With the days getting shorter and the temperature getting lower with each passing week, many people are feeling more and more compelled to stay inside and snuggle up in the warmth of their homes. Sometimes, our fur friends feel the same way.
Identifying the reason your dog hates the cold
Not all dogs hate the cold, and not all dogs who hate the cold do so for the same reasons. For short-haired dogs and many small dogs, the thing deterring them from stepping outside is likely the low temperatures and cold air. Older or arthritic dogs often have the same issue, and according to VCA Hospitals, exposure to extremely cold weather may result in a condition called acute caudal myopathy, or limber tail, which causes the tail to droop. Some dogs may not like having wet feet after or during a snowfall, which is especially common for dogs who experience itchy yeast infections in between their paws. Some canines might even be anxious around the whipping of cold winds, which can make the outdoors feel like an unsafe place. Whatever your dog’s aversion, it’s important to identify it so that you may accommodate her needs for stepping outside to exercise or use the restroom in the winter.
Making your dog comfortable
Understanding why your dog doesn’t enjoy cold weather can help you set him up for success, even if for just long enough to take a quick potty break outside. Outerwear is a common and popular canine accessory in cooler climates, and are available in a wide variety of styles and sizes online and in pet supply stores. Keeping dogs’ paws free from frost, moisture, and painful rock salt on city sidewalks will make walking outside more comfortable, and can be done with booties or specialty products, like Musher’s Wax, either of which provides a protective barrier between sensitive feet and the cold ground. Some walking boots for dogs are also designed with grips on the bottoms, which can prevent slipping and injuries in all dogs, especially older or arthritic canines.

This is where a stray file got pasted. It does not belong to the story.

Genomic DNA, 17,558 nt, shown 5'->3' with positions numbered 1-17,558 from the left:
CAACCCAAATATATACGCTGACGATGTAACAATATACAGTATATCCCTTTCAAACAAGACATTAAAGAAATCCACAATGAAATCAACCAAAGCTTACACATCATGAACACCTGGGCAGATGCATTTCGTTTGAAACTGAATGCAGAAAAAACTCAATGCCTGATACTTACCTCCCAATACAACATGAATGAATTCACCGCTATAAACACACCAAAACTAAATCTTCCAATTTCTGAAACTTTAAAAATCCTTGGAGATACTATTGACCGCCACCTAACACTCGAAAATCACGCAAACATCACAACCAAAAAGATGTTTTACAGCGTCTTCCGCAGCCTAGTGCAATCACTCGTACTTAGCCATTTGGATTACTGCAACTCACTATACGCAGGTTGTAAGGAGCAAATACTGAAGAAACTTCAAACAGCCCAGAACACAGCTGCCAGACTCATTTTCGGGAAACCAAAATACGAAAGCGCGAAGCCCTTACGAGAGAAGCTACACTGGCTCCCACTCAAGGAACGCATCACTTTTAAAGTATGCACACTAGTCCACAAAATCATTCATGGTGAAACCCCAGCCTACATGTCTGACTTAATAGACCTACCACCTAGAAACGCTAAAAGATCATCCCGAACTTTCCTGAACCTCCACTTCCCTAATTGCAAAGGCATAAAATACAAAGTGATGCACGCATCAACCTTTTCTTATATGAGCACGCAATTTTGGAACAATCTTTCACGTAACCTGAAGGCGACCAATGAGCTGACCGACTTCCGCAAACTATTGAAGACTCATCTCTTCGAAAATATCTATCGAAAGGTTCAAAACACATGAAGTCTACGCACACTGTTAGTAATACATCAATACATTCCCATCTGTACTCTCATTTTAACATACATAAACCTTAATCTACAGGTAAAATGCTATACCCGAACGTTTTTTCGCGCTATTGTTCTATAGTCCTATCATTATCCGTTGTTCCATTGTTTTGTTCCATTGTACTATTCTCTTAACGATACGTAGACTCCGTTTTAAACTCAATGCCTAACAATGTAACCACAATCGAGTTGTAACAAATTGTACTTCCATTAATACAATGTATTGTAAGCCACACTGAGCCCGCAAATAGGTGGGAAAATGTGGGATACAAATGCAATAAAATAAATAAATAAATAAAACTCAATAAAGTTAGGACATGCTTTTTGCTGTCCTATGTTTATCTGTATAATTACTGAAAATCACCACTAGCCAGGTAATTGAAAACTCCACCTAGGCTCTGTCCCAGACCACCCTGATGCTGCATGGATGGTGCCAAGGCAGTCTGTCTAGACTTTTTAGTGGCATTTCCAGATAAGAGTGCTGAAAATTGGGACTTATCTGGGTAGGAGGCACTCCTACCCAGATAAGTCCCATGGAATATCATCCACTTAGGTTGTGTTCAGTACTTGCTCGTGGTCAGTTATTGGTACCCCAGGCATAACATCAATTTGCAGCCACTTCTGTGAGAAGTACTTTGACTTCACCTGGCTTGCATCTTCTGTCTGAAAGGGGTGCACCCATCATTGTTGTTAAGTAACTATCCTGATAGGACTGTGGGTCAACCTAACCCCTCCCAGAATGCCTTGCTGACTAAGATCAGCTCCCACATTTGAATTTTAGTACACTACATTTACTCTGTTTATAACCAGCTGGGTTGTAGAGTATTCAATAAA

When snow covers the ground, keeping your sidewalk, driveway, or even a path through your yard shoveled can keep snow-averse dogs more inclined to venture out into the elements as well worth the time and effort. If it’s a particularly wet or slushy day, waterproof clothing can keep your pet dry and comfortable — wiping off wet bellies, legs, and paws with a small towel during longer walks may also make things more pleasant for your pet. If possible, do your best to reserve longer jaunts outside during the warmest parts of the day, when the sun is out, and save shorter bathroom breaks for cooler evenings.
Positive reinforcement and cold weather
Sometimes, it might take more than simply zipping up your pooch into a waterproof coat or booties to coax them outside (let alone to pee or poop in such weather). Positive reinforcement training, which leads a dog to associate “good” behavior with rewards, like food or praise, is a safe, effective method for getting dogs acclimated with new routines, settings, and actions. Many dog owners opt for positive reinforcement techniques, like clicker training, when teaching their canines to use the restroom outside, or to walk calmly on leash. These same techniques may be of help when getting your dog outside in cold weather.
Here’s how to get started: offer your dog a treat each time she steps outside, then allow her to go back indoors right away, to help associate that outdoor time is temporary and comes with a reward. Over time, increase the time and distance you spend outside, weather permitting, rewarding her along the way, especially when milestones are reached, like peeing outside. For more tips or hands-on education, find a local dog trainer in your area to help your friend withstand cold weather walks while enjoying as much as possible.
Finally, if you know that your pet isn’t built for cold weather, or simply doesn’t like it, don’t push them to stay out for longer than is necessary. If a walk around the block and a bathroom break is all your pet needs to stay healthy and comfortable in the winter,, reward them for doing what’s expected, and head back home once the goals have been reached with their tolerance for cold in mind. If you noticed that your dog is shivering or shaking, stops walking, or becomes weak during walks, the American Veterinary Medical Association recommends getting your dog indoors immediately, as these may be signs of hypothermia.